An open letter to Europe and the world about GMOs in response to the ridiculous “Letter From America” about GMOs. Of course, Europe and much of the world has been eating and benefiting from GMOs for some time. It’s a fallacy to equate GMOs with the United States. However, it is true that the US agricultural sector has been one of the earliest and largest adopters of genetic engineering, and has benefited from it greatly.
Feel free to click the above link and read the “Letter From America” if you’d like a laugh or to be disgusted.
I’m also an American and I’ve been eating genetically modified foods since the mid 1990′s. So I figured I’m just as qualified to set the record straight. No, the sky is not falling. And yes, I am perfectly healthy.
Dear People of the World,
I am writing you as an American citizen and resident of the United States to share the experience my countrymen and I have had with genetically modified crops.
Genetically modified organisms are common in American agriculture. They account for more than 90% of important crops such as soy, cotton and corn. The United States is also one of the earliest nations to deploy genetically modified crops in mass. Indeed, they’ve been a major component of our food supply since the mid 1990′s.
As an American, I cannot help but take some measure of pride in my country for being at the forefront of this innovation. However, I should also point out that, despite what is sometimes reported, genetically modified organisms are by no means uniquely American. The first GMOs appeared in the late 1970′s in the form of microbes that were programed to create important pharmaceutical components, such as human growth hormone and insulin. Today these organisms are used worldwide to produce such substances at a lower cost and higher purity than other sources. The first genetically engineered plants were developed in the 1980′s, and first deployed in France. China was another early player in the field of genetic engineering.
The US is the world’s largest producer of corn (Maize) and of soybeans. We’re one of the largest producers of wheat, cotton and many vegetables and fruit. Our agricultural base is one of the largest in the world and we are a huge net exporter of staple crops. Overall, the United States is the world’s largest single exporter of food and agricultural products. Naturally, in order to maintain such bounty, the American farmer has been quick to adopt the latest methods and technologies to enhance production. Genetic engineering is only one of the many developments the past century has brought to farming.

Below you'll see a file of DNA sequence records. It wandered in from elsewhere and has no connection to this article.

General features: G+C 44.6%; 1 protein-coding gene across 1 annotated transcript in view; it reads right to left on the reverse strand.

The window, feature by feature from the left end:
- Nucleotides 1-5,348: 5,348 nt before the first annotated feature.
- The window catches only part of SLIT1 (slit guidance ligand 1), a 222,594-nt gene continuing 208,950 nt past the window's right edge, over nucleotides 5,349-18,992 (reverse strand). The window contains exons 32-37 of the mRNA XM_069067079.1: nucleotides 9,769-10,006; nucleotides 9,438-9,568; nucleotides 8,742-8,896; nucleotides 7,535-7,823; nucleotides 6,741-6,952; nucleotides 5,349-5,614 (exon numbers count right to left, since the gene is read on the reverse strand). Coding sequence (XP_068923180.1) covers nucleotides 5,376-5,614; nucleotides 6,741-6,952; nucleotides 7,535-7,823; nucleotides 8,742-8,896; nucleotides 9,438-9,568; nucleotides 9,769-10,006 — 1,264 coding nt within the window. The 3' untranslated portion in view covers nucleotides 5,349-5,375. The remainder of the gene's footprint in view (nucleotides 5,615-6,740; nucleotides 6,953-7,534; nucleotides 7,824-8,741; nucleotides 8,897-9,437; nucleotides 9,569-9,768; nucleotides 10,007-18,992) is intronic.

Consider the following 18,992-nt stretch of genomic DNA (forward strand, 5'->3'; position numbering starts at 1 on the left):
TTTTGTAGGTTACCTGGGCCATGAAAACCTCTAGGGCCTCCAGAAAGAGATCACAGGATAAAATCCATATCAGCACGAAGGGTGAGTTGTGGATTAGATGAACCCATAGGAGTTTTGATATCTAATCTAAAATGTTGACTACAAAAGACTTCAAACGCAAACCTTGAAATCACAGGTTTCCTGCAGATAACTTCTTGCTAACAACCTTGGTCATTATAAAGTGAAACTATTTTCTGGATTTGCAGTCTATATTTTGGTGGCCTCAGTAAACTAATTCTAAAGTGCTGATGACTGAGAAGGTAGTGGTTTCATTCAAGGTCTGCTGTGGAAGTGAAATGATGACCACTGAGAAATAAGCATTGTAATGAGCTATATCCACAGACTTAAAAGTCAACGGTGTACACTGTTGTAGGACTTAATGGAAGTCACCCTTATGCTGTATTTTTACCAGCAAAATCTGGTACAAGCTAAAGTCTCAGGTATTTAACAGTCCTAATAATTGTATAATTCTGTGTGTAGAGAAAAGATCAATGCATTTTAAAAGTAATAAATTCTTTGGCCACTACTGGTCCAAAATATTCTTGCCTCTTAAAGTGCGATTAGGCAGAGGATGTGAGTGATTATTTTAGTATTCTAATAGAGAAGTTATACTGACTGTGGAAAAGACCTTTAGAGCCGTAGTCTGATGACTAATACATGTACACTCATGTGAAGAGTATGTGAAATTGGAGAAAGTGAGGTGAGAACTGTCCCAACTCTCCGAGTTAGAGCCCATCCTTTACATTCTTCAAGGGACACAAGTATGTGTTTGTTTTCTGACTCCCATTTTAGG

Despite what you may have heard, our health, in the United States, like most industrial countries, has never been better. No, we are not all dying of cancer. Actually, age adjusted cancer rates are declining. Many other diseases are too. Life expectancy has only gone up.
Some might point out that there are some conditions which appear to have risen over the past few years or decades. Indeed, asthma, allergies and some other conditions have risen. We’re not entirely sure why, although there are hypothesizes. It has nothing to do with genetically modified organisms, of course. These rates were rising long before GMOs came on the market and have not shown any acceleration in the diagnosis rates that would correspond with genetically engineered foods.
We’re also fatter than we’ve been in the past. It’s not a uniquely American problem, of course. Many industrial countries are getting fatter. There’s no mystery as to why this is happening. We’re sitting around more and eating more calorie-dense foods. It was happening long before genetically engineered foods were created. It’s still happening.
The reality is that, nearly two decades in, no scientific data to show any negative health effects from genetically modified foods has been produced. None.
Our farmers are not morons:
You have probably heard that genetically engineered seeds are doing a terrible disservice to farmers. You may have been told that they do not increase but actually decrease yields or that they make farming more expensive, more risky or more difficult. You’ve surely heard that they result in farmers being ruined by contracts that they are forced to sign. The only logical conclusion, based on this, is that American farmers must be absolute bumbling idiots. I’m sure you think “But these crops hurt farmers and are worse than non-GMO crops and the farmers continue to plant them? They must be imbeciles.” After all, anyone who has a brain in their head would know enough not to go out and buy seeds that give worse results. Perhaps they would buy them once, but would surely wise up after discovering how horrible they are.